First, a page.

6. The dd routine of Rakudo Perl 6

In Rakudo, there is a useful routine dd, which is not a part of Perl 6 itself. It dumps its argument(s) in a way that you immediately see the type and content of a variable. For example:

$ ./perl6 -e'my Bool $b = True; dd($b)'
Bool $b = Bool::True

It works well with data of other types, for example, with arrays:

$ ./perl6 -e'my @a = < a b c >; dd(@a)'
Array @a = ["a", "b", "c"]

Today, we will look at the definition of the dd routine.

It is located in the src/core/Any.pm module as part of the Any class. The code is quite small, so let us show it here:

sub dd(|) {
    my Mu $args := nqp::p6argvmarray();
    if nqp::elems($args) {
        while $args {
            my $var  := nqp::shift($args);
            my $name := try $var.VAR.?name;
            my $type := $var.WHAT.^name;
            my $what := $var.?is-lazy
              ?? $var[^10].perl.chop ~ "... lazy list)"
              !! $var.perl;
            note $name ?? "$type $name = $what" !! $what;
        }
    }
    else { # tell where we are
        note .name
          ?? "{lc .^name} {.name}{.signature.gist}"
          !! "{lc .^name} {.signature.gist}"
          with callframe(1).code;
    }
    return
}

Call with arguments

The vertical bar, which we have already seen earlier, is a signature that captures argument lists with no type checking. It is not possible to omit it and leave empty parentheses, as in that case the routine can only be called without arguments.

Inside, some NQP-magic happens but that is quite readable for us. If there are arguments, the routine loops over them, shifting the next argument in each cycle.

Then, there is an attempt to get the name, type and content:

my $name := try $var.VAR.?name;
my $type := $var.WHAT.^name;

Notice the presence of try and ? in the method call. We already saw the pattern when we were taking about string interpolation. The ?name is only called on an object if the method exists there, and does not generate an error if not.

The content is a bit more difficult thing:

my $what := $var.?is-lazy
    ?? $var[^10].perl.chop ~ "... lazy list)"
    !! $var.perl;

The result depends on whether an object is a lazy list or not. For example, try dumping an infinite range:

$ ./perl6 -e'dd 1..∞'
(1, 2, 3, 4, 5, 6, 7, 8, 9, 10... lazy list)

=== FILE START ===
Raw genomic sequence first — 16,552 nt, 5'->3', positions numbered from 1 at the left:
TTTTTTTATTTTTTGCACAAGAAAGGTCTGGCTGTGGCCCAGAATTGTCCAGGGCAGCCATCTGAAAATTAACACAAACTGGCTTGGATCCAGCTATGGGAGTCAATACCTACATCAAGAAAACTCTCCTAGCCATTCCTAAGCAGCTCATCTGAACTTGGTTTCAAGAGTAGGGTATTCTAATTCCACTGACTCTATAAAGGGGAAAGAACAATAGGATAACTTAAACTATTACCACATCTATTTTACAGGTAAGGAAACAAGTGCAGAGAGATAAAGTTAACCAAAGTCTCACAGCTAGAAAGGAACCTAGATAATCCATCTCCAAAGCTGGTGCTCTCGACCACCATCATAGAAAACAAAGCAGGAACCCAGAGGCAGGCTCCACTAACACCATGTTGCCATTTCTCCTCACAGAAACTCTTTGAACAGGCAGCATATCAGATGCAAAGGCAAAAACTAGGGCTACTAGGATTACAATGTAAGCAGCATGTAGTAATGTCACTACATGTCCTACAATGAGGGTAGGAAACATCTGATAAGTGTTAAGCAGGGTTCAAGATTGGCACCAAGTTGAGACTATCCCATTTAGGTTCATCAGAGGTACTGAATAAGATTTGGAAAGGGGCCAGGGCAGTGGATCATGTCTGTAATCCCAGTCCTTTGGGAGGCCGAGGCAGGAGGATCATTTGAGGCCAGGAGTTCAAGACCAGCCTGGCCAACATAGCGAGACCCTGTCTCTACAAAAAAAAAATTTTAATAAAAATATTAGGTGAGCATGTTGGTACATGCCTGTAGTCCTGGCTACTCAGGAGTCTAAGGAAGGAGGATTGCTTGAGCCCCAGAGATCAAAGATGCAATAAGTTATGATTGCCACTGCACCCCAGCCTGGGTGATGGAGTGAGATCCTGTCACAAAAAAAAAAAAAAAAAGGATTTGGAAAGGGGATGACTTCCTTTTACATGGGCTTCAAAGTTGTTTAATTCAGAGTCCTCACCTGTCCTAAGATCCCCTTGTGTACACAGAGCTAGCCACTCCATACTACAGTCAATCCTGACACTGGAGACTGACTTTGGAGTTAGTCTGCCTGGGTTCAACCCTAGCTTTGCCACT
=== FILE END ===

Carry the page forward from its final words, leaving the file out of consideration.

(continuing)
Only the first ten items are listed. For a non-lazy object, the perl method is called.

Finally, the result is printed to STDERR:

note $name ?? "$type $name = $what" !! $what;

Call with no arguments

The second branch of the dd routine is triggered when there are no arguments. In that case, the routine tries to give some information about the place where it is called. Look at the following example:

sub f() { dd }
f;

The result of running this program shows the name and the signature of the function:

sub f()

A good use case can be thus to use dd in multi-functions instead of printing manual text messages.

multi sub f(Int) { dd }
multi sub f(Str) { dd }

f(42);
f('42');

Run the program, and it prints an extremely useful debugging information:

sub f(Int)
sub f(Str)

That’s all for today. See you tomorrow!

3. Playing with the code of Rakudo Perl 6

Yesterday, we looked at the two methods of the Bool class that return strings. The string representation that the functions produce is hardcoded in the source code.

Let’s use this observation and try changing the texts.

So, here is the fragment that we will modify:

Bool.^add_multi_method('gist', my multi method gist(Bool:D:) {
    self ?? 'True' !! 'False'
});

This gist method is used to stringify a defined variable.

To make things happen, you need to have the source codes of Rakudo on your computer so that you can compile them. Clone the project from GitHub first:

$ git clone https://github.com/rakudo/rakudo.git

Compile with MoarVM:

$ cd rakudo
$ perl Configure.pl --gen-moar --gen-nqp --backends=moar
$ make

Having that done, you get the perl6 executable in the rakudo directory.

Now, open the src/core/Bool.pm file and change the strings of the gist method to use the Unicode thumbs instead of plain text:

Bool.^add_multi_method('gist', my multi method gist(Bool:D:) {
    self ?? '👍' !! '👎'
});

After saving the file, you need to recompile Rakudo. Bool.pm is in the list of files to be compiled in Makefile:

M_CORE_SOURCES = \
    src/core/core_prologue.pm\
    src/core/traits.pm\
    src/core/Positional.pm\
    . . .
    src/core/Bool.pm\
    . . .

Run make and get the updated perl6. Run it and enjoy the result:

:~/rakudo$ ./perl6
To exit type 'exit' or '^D'
> my Bool $b = True;
👍
> $b = !$b; 
👎
>

As an exercise, let us improve your local Perl 6 by adding the gist method for undefined values. By default, it does not exist, and we saw that yesterday. It means that an attempt to interpolate an undefined variable in a string will be rejected. Let’s make it better.

Interpolation uses the Str method. It is similar to both gist and perl, so you will have no difficulties in creating the new version.

This is what currently is in Perl 6:

Bool.^add_multi_method('Str', my multi method Str(Bool:D:) {
    self ?? 'True' !! 'False'
});

This is what you need to add:

Bool.^add_multi_method('Str', my multi method Str(Bool:U:) {
    '¯\_(ツ)_/¯'
});

Notice that self is not needed (and cannot be used) in the second variant.

Compile and run perl6:

$ ./perl6
To exit type 'exit' or '^D'
> my Bool $b;
(Bool)
> "Here is my variable: $b"
Here is my variable: ¯\_(ツ)_/¯
>

It works as expected. Congratulations, you’ve just changed the behaviour of Perl 6 yourself!